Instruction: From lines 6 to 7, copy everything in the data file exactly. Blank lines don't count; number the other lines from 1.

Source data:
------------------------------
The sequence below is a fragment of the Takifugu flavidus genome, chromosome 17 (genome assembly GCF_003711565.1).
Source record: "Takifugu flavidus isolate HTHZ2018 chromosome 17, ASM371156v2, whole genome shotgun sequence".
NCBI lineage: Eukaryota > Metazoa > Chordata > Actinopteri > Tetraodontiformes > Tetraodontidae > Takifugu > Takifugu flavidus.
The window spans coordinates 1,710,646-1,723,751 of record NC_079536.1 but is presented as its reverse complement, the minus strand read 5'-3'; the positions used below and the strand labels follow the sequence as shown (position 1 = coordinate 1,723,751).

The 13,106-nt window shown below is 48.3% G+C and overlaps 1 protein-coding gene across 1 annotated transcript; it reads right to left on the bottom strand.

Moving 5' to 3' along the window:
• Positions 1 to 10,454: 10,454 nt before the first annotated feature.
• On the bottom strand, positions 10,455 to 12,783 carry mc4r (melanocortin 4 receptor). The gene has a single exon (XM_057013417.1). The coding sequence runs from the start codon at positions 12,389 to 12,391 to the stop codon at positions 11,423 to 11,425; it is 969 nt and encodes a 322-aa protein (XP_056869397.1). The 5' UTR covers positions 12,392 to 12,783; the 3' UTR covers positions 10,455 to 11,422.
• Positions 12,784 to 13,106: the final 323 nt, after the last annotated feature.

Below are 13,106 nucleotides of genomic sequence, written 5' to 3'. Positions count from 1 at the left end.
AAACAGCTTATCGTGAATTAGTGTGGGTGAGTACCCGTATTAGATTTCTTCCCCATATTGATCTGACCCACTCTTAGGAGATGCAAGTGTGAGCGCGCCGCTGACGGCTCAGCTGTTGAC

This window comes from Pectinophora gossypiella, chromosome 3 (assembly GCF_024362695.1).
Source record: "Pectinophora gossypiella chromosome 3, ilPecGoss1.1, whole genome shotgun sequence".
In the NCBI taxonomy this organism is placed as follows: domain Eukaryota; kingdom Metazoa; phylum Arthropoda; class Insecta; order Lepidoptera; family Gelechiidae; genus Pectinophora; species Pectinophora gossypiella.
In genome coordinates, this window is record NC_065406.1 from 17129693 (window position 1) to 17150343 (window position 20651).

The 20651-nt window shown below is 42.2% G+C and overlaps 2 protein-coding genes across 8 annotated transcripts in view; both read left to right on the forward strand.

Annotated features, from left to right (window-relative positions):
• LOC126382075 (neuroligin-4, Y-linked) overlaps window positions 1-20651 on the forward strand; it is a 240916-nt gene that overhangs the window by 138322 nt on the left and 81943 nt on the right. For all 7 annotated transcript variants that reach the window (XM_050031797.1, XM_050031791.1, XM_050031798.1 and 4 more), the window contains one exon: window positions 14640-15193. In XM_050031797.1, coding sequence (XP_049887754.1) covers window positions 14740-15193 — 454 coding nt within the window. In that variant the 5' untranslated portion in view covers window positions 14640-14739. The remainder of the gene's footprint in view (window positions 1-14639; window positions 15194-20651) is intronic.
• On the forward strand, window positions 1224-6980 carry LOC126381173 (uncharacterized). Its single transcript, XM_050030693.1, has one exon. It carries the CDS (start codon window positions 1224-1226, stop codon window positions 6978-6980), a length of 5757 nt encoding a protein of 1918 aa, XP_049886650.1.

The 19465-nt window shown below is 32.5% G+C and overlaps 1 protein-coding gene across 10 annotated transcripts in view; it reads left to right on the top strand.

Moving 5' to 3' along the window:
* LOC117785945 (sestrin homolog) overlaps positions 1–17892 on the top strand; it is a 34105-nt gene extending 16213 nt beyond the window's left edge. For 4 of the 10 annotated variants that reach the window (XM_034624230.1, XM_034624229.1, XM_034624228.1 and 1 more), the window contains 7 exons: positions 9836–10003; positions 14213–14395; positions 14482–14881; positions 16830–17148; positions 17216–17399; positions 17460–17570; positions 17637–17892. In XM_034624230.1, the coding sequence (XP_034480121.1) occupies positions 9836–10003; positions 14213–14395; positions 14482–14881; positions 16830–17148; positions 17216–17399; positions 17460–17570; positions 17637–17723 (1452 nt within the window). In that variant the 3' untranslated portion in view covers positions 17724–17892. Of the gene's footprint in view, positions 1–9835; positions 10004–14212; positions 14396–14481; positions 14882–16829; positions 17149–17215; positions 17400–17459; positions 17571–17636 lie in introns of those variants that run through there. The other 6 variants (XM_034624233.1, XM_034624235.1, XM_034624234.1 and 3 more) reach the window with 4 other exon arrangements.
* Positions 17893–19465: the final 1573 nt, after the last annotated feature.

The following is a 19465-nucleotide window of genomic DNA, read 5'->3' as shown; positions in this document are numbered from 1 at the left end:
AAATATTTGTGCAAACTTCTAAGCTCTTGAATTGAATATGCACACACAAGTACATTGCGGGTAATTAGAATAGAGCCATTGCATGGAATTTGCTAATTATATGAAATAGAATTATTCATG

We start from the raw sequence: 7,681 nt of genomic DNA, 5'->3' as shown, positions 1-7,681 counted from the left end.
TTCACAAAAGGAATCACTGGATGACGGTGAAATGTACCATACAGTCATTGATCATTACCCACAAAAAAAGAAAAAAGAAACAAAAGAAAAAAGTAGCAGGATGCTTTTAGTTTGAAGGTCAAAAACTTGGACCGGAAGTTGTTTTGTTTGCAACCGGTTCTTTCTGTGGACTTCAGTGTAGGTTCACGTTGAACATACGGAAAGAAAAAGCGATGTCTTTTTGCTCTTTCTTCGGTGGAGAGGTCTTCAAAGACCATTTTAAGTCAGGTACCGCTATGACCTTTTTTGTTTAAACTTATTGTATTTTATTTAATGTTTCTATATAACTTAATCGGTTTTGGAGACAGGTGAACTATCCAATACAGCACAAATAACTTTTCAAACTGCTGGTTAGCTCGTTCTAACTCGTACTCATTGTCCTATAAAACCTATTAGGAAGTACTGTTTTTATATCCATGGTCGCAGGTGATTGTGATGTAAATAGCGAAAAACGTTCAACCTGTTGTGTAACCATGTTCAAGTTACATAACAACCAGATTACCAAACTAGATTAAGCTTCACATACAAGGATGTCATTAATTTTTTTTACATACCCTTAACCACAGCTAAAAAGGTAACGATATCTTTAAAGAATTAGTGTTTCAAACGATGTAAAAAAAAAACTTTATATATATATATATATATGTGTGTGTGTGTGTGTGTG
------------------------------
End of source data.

Moving 5' to 3' along the window:
• Positions 1 to 10,454: 10,454 nt before the first annotated feature.